Sunday, June 5, 2011

Goodbye Columbus

The week started off well enough. I got back to work in my art studio after a delightful vacation and started weaving. I was channeling cool days and clear northern lakes. There’s a kind of calmness and serenity that fills you when you’re gazing over a clear northern lake—you just realize the power of nature. My efforts translated into a piece I called ‘Birch by Grebe Lake’. At the risk of revealing secret family information, Grebe Lake is a real lake in Michigan. However, it’s also the name my husband and his father used when they wanted to talk about a fishing lake in polite company without saying the actual name. Very craft folks, I say. Anyway, I was very pleased with how the piece turned out.

On Wednesday I put everything else on hold, packed up my art in a rented trailer and prepared to head for Columbus Ohio and the Columbus Arts Festival. We got an early start on the drive Thursday morning. That let us check in early and park the trailer right next to our site. My whole crew (Jacob, Tommie and Jim) were there helping and everything ran smoothly. Everyone associated with the show was friendly and helpful. My hats are truly off to the organizers and volunteers that helped us at every step along the way. We finished early enough to enjoy a relaxing pizza dinner in Columbus, get to bed early and pop up refreshed and ready for the show Friday. Columbus was my first art fair of the season and the days are long, running from 11:30 a.m. until 10 at night, so I took along lots of needle felting for the slow times.

Everything was going along swimmingly until Saturday evening around seven when a severe storm popped up out of nowhere and descended on the show. Artists often get a little warning from the organizers, but this storm just materialized out of a green, hazy sky. Winds estimated at sixty miles an hour attacked my corner of the art fair. There just wasn’t much to do except batten down the hatches and head for cover. All the artists watched in horror as the winds kicked up and objects started flying through the air. By the time they gave the ‘all clear’, my area on Ninth Street was a pretty sad sight. Despite having two hundred pounds of weight strapped to the frame, my booth and all my art was crashed over and twisted in a wet heap, dragged 15 feet from the curb where I had set it up. It was simply devastating. I really pour my heart and soul into my pieces—they almost become my children. It’s hard enough to sell them sometimes, but to see all my pieces in the wreckage of my booth was just too much for me. I felt so powerless. There was just nothing I could do. The response of the show organizers and volunteers was beautiful and they saved a lot of my art. While I could do little but stand and watch, they picked the art from my booth and carted it to the festival headquarters. They just took charge, and I’m forever grateful for their actions. A little later my husband and sons appeared and I could feel myself starting to rise. My boys were just amazing at rescuing the situation, asking: “Mom, what should I do”, without hesitation or complaint, until we had taken the remains of my booth inside to join the art. The booth was ripped, the display surfaces stained and marred, aluminum structural members were bent and light fixtures were broken. Still, we assembled all the pieces and agreed to drive to our motel home, get some food and see how it all looked in the morning. After an early start we loaded everything into the trailer, again with the help of the volunteers. There was even a woman helping who lived nearby who walked over to see if she could help after seeing the devastation on TV. At my corner of the fair, I counted eleven booths missing first thing Sunday morning. To make a long story more manageable, we drove straight home and brought everything inside to dry out and evaluate. We had kluski and Martino Malbec for dinner. That helped a little, but it sure is good to be home. There’s a lot of repairing in my future and damage to resolve, both to my booth and my art, but I can do it. It is what it is, and there’s always tomorrow. The sun will rise, I’ll keep on weaving, and Jim will bake me a pie. What more could I ask for?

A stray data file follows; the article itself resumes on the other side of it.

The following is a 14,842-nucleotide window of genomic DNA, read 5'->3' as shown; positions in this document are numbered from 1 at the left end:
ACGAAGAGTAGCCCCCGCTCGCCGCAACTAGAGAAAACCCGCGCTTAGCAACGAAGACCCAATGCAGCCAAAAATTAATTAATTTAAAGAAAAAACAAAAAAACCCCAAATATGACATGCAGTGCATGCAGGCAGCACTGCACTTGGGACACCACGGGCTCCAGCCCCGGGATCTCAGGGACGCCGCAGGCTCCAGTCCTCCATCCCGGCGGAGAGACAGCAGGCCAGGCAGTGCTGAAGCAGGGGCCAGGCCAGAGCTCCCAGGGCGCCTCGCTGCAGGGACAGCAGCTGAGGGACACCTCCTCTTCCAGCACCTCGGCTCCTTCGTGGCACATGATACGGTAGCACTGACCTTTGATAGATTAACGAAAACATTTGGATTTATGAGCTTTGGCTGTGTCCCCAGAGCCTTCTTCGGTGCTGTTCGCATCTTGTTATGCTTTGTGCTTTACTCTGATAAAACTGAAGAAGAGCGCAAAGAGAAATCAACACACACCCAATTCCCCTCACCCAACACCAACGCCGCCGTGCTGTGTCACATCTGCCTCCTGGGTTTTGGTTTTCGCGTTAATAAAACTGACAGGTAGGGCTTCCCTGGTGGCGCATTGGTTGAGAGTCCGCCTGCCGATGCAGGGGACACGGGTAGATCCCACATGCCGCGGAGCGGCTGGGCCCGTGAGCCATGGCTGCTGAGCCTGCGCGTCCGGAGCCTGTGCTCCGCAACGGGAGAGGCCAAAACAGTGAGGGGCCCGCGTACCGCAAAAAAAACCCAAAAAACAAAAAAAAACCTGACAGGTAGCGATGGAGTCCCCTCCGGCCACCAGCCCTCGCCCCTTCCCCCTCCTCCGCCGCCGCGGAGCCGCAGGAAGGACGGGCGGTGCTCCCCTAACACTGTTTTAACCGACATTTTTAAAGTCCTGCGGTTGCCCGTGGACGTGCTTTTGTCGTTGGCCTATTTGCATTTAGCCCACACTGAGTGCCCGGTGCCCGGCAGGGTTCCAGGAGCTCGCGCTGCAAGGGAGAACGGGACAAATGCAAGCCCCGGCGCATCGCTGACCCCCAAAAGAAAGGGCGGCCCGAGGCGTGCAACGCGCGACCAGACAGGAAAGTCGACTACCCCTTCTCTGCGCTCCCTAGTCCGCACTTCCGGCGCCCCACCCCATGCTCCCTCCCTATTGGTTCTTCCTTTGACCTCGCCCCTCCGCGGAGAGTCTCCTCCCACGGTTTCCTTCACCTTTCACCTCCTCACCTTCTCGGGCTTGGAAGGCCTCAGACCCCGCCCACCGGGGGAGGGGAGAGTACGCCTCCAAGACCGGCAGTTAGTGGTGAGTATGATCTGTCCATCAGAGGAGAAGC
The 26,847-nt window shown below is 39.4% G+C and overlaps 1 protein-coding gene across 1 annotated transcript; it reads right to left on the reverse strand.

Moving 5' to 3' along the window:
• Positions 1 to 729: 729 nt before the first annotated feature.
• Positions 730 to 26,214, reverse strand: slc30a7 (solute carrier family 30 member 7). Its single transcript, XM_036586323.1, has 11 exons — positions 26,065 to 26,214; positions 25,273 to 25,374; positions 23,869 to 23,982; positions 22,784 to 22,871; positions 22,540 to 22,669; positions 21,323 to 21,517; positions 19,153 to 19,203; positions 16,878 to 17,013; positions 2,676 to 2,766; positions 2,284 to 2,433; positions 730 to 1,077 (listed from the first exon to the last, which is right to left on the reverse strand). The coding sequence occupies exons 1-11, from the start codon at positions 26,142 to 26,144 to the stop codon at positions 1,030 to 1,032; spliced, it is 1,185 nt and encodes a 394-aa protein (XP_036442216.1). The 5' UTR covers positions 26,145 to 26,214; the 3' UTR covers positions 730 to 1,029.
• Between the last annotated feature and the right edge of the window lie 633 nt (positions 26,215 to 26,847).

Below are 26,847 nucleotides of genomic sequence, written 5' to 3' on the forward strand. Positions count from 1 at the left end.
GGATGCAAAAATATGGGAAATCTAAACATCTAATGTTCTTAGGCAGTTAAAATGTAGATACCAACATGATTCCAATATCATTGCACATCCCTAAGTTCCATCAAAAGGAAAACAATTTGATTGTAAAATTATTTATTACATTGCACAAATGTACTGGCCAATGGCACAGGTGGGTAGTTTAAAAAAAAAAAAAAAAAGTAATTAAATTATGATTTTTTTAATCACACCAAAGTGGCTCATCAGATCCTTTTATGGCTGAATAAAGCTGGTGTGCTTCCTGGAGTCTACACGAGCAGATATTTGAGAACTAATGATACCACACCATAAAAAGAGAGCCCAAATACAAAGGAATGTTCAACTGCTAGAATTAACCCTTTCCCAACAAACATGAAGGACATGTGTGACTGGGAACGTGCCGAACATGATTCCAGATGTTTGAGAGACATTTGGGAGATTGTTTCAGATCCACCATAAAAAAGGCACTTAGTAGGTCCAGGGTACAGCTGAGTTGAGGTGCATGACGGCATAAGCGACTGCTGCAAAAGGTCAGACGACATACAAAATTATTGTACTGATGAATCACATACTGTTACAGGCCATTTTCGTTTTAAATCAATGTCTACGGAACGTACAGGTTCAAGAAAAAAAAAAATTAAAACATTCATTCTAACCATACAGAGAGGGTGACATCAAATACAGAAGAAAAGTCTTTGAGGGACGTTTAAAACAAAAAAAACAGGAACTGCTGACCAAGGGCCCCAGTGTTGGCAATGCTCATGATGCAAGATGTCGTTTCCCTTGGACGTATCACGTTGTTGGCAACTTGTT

Until next week…

Martina Celerin


  1. Your spirit and attitude are astounding. Your family being there a huge support. If there's anything we can do, let us know--- this was a horrible event, but you did survive!

    Many blessings to the thoughtful people who helped you at such a difficult time. We are all one another!!
    Pat & Jon

  2. Thanks, Pat and Jon - I appreciate your comforting words. It's good to be part of such a supportive art family.

  3. I'm so sorry for the storm and its damage! I have a very similar set-up to you I think, because of your sound advice. I don't have any shows after the one in Bloomington on the 18th, so you are more than welcome to borrow anything that you need.

    We had a rough weekend in Cincinnati, but nothing like in Columbus.

    Thinking of you,

  4. Thanks Elizabeth - glad to hear that Cinci was spared. I hope that you had a good show!